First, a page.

The Art of Growing Edible Weeds

Back in the late ’90s, I worked as a vegetarian chef at a health food store. The Executive Chef, Leslie, was the poster child of natural living. She took great care in securing organic food purveyors and carefully inspected every piece of produce that entered the store.

Leslie ordered fresh edible flowers every day to ensure all entrées were accompanied with what she referred to as “gifts from Heaven.”

She enlisted help from a local farmer and commissioned him to grow edible weeds and medicinal herbs. Every day, he would arrive with an armful of green goodies which had been fertilized using remnants of fruit and vegetable pulp derived from juiced drinks prepared at the store’s juicing bar.

Prior to working with Leslie, I considered weeds as a nuisance. As a child, I spent countless hours helping my mom pick weeds out of the garden. Past experience made it difficult for me to understand Leslie’s passion for them. That is, until I tried her burdock root stir fry. From that moment on I was hooked.

The past few years I’ve tried my hand at growing an edible weeds garden. The best thing about growing weeds is they require little care with zero fertilization. After attending a gardening class I was armed with information for growing native plants. The instructor recommended Dandelions, Burdock Root, Sheep Sorrel, Purslane, and Chickweed.

Dandelions

I have childhood memories of my grandmother munching on dandelions as she removed weeds from her garden. Back then, I wasn’t brave enough to eat the bright yellow flowers. I was more interested in waiting until they became fluffy white balls that I could blow like a bubble wand.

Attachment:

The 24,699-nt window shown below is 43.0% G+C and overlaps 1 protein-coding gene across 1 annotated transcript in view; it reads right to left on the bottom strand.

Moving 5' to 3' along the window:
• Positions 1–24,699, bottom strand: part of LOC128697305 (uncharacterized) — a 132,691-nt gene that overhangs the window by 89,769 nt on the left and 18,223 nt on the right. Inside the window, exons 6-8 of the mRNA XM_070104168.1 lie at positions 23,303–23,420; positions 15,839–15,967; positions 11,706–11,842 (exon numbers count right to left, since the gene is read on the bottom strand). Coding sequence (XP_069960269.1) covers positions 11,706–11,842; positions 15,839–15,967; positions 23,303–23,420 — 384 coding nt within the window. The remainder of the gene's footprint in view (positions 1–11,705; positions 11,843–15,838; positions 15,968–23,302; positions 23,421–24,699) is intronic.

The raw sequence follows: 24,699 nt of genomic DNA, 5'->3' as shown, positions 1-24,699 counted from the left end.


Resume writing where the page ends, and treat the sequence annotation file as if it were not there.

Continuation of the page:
Today, I have appreciation for these vitamin-packed, iron-rich weeds. Both the leaves and flowers can be used in garden salads. The leaves make a great side dish when cooked in a tablespoon of bacon grease and tossed with bacon bits. The flowers can be dipped in pancake batter and pan- or deep-fried. While not the healthiest choice, deep-fried dandelion flowers are quite the treat!

Dandelions can be made into a tea, chai, or even homemade wine. They can be cooked in soups and stews, puréed into pesto, tossed in salads, added to pasta, baked into cakes and pies, added to pancakes, and transformed into a tasty syrup. A great source for dandelion recipes is ProdigalGardens.info.

Burdock Root

As mentioned earlier, Burdock Root was my first experience eating edible weeds. Since then, I’ve used Burdock Root in capsule form to help with digestive disorders. Consuming it fresh seems to provide faster results, so I try to keep some on hand as often as possible.

I’ve discovered the secret to growing burdock root is to plant new seedlings each year. Although this weed is a perennial and will come back year after year, first year roots are less bitter. This weed is part of the thistle family. Its purple flowers are covered in brown seed burrs that stick to clothing, socks, and shoe soles. It is recommended to use gardening gloves when extracting roots from the soil.